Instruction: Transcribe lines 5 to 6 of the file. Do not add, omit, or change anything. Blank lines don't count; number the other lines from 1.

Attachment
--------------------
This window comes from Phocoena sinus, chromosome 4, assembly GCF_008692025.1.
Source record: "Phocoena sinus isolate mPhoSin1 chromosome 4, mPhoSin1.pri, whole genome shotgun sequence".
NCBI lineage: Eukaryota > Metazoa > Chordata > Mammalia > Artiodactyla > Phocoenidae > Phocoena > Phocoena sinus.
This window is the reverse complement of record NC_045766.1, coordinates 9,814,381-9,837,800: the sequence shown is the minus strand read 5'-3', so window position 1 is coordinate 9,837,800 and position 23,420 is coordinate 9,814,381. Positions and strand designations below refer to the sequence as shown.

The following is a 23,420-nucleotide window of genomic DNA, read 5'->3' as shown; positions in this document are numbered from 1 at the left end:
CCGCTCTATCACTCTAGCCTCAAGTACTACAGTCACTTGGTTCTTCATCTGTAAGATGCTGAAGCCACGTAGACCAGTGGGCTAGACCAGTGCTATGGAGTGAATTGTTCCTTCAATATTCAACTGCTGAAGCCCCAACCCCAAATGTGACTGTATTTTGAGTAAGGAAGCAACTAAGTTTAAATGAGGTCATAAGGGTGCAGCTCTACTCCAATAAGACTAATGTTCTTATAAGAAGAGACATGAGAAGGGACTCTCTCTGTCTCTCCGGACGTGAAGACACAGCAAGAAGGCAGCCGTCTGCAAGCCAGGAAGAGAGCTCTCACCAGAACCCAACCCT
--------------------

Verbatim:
The following is a 23,420-nucleotide window of genomic DNA, read 5'->3' as shown; positions in this document are numbered from 1 at the left end:
CCGCTCTATCACTCTAGCCTCAAGTACTACAGTCACTTGGTTCTTCATCTGTAAGATGCTGAAGCCACGTAGACCAGTGGGCTAGACCAGTGCTATGGAGTGAATTGTTCCTTCAATATTCAACTGCTGAAGCCCCAACCCCAAATGTGACTGTATTTTGAGTAAGGAAGCAACTAAGTTTAAATGAGGTCATAAGGGTGCAGCTCTACTCCAATAAGACTAATGTTCTTATAAGAAGAGACATGAGAAGGGACTCTCTCTGTCTCTCCGGACGTGAAGACACAGCAAGAAGGCAGCCGTCTGCAAGCCAGGAAGAGAGCTCTCACCAGAACCCAACCCT